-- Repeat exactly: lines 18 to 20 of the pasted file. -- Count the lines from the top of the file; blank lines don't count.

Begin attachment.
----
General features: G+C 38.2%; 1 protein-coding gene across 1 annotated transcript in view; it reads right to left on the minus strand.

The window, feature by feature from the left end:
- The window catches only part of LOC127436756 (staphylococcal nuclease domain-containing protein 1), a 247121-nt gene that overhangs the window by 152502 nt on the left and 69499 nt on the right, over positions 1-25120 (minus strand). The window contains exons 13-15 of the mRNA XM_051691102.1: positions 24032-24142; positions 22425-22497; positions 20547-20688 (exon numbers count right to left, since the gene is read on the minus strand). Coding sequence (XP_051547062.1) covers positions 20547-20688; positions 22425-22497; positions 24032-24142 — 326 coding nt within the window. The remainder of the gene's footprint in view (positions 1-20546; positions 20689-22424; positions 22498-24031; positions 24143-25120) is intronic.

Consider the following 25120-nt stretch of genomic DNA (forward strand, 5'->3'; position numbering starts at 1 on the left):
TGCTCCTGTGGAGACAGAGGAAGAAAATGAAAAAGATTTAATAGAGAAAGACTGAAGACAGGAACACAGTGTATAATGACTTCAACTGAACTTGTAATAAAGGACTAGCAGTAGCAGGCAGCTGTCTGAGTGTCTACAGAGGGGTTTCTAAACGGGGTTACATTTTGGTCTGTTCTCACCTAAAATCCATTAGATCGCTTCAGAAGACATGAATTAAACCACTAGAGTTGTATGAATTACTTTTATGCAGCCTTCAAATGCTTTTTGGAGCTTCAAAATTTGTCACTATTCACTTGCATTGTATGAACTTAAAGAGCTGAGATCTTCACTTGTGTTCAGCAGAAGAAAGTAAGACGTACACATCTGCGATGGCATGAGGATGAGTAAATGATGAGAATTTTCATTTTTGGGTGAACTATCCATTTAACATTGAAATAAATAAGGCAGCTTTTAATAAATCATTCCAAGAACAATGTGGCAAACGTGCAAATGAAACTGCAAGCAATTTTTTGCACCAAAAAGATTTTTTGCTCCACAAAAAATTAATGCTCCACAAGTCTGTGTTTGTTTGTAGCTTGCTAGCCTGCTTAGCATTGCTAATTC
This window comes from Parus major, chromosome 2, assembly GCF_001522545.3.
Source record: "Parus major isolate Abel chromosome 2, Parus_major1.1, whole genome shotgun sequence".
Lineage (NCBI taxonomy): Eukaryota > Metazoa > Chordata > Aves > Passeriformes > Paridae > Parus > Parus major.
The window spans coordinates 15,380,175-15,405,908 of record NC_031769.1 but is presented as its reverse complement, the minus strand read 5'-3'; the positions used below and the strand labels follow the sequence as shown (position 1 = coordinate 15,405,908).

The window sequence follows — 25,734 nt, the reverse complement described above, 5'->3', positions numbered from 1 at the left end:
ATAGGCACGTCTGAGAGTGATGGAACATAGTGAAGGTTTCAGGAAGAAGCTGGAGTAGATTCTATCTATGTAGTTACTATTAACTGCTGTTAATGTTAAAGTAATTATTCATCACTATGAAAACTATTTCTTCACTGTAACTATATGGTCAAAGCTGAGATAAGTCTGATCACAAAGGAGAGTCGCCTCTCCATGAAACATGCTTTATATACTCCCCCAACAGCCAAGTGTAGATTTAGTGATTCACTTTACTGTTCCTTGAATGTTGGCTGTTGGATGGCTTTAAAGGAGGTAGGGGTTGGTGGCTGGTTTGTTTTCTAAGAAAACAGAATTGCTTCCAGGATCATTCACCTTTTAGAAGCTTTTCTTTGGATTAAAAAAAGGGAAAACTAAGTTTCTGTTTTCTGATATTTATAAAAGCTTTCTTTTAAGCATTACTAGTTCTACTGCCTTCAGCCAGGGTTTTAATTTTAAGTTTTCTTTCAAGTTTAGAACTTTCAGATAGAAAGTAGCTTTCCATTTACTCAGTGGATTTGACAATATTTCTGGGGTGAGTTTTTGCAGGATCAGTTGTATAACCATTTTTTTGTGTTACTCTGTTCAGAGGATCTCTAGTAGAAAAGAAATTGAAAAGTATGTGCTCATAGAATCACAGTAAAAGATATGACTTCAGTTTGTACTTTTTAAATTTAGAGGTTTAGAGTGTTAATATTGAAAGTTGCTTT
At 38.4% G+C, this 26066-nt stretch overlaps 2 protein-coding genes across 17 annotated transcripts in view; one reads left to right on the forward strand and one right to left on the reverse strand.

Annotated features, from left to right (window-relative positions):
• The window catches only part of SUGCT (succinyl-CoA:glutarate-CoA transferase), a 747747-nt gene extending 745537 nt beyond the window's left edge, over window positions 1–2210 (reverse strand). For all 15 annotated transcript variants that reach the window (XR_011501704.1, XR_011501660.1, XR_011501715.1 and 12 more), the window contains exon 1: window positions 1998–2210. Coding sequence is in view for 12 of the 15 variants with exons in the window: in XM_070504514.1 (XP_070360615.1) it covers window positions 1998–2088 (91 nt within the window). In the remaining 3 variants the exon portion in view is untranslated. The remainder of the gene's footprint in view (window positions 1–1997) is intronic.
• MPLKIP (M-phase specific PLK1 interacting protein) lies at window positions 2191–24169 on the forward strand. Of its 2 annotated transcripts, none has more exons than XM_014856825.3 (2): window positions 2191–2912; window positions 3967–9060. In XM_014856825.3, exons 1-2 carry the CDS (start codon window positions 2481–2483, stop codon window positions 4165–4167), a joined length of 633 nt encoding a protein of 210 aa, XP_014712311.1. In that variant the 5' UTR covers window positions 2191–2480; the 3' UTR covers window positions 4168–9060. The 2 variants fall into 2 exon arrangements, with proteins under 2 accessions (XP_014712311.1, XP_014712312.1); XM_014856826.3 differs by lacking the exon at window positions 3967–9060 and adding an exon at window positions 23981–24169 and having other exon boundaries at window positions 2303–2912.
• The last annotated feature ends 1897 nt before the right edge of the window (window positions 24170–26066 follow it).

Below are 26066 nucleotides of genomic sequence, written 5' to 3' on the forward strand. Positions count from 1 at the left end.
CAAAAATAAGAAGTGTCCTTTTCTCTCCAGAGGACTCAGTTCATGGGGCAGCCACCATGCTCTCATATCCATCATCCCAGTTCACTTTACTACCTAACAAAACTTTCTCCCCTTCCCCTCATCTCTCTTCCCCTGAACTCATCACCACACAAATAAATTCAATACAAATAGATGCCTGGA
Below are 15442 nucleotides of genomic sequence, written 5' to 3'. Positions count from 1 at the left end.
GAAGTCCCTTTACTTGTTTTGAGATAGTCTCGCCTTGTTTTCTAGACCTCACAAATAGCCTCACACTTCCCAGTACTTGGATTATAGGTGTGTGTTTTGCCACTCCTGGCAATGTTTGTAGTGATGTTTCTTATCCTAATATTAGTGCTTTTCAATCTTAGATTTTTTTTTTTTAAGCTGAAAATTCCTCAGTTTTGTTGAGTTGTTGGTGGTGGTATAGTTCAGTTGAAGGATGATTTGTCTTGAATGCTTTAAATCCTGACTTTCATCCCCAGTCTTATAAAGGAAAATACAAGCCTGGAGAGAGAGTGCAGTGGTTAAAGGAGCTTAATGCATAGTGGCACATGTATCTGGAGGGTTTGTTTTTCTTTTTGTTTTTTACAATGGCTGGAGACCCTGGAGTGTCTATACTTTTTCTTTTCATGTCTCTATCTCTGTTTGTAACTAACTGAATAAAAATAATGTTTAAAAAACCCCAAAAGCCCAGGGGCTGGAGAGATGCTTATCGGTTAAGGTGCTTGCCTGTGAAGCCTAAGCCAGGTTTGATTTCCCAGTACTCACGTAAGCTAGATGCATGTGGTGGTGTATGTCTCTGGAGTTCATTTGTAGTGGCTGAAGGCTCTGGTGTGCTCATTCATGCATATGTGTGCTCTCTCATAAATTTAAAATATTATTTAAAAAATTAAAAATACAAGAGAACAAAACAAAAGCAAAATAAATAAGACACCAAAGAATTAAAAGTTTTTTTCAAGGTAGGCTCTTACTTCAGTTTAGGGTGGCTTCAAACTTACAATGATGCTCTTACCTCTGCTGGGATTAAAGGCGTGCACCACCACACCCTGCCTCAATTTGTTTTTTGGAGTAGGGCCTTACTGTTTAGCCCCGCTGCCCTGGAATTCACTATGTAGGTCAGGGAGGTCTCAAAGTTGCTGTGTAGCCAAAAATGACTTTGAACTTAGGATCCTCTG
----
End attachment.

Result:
CAAAAATAAGAAGTGTCCTTTTCTCTCCAGAGGACTCAGTTCATGGGGCAGCCACCATGCTCTCATATCCATCATCCCAGTTCACTTTACTACCTAACAAAACTTTCTCCCCTTCCCCTCATCTCTCTTCCCCTGAACTCATCACCACACAAATAAATTCAATACAAATAGATGCCTGGA
Below are 15442 nucleotides of genomic sequence, written 5' to 3'. Positions count from 1 at the left end.
GAAGTCCCTTTACTTGTTTTGAGATAGTCTCGCCTTGTTTTCTAGACCTCACAAATAGCCTCACACTTCCCAGTACTTGGATTATAGGTGTGTGTTTTGCCACTCCTGGCAATGTTTGTAGTGATGTTTCTTATCCTAATATTAGTGCTTTTCAATCTTAGATTTTTTTTTTTTAAGCTGAAAATTCCTCAGTTTTGTTGAGTTGTTGGTGGTGGTATAGTTCAGTTGAAGGATGATTTGTCTTGAATGCTTTAAATCCTGACTTTCATCCCCAGTCTTATAAAGGAAAATACAAGCCTGGAGAGAGAGTGCAGTGGTTAAAGGAGCTTAATGCATAGTGGCACATGTATCTGGAGGGTTTGTTTTTCTTTTTGTTTTTTACAATGGCTGGAGACCCTGGAGTGTCTATACTTTTTCTTTTCATGTCTCTATCTCTGTTTGTAACTAACTGAATAAAAATAATGTTTAAAAAACCCCAAAAGCCCAGGGGCTGGAGAGATGCTTATCGGTTAAGGTGCTTGCCTGTGAAGCCTAAGCCAGGTTTGATTTCCCAGTACTCACGTAAGCTAGATGCATGTGGTGGTGTATGTCTCTGGAGTTCATTTGTAGTGGCTGAAGGCTCTGGTGTGCTCATTCATGCATATGTGTGCTCTCTCATAAATTTAAAATATTATTTAAAAAATTAAAAATACAAGAGAACAAAACAAAAGCAAAATAAATAAGACACCAAAGAATTAAAAGTTTTTTTCAAGGTAGGCTCTTACTTCAGTTTAGGGTGGCTTCAAACTTACAATGATGCTCTTACCTCTGCTGGGATTAAAGGCGTGCACCACCACACCCTGCCTCAATTTGTTTTTTGGAGTAGGGCCTTACTGTTTAGCCCCGCTGCCCTGGAATTCACTATGTAGGTCAGGGAGGTCTCAAAGTTGCTGTGTAGCCAAAAATGACTTTGAACTTAGGATCCTCTG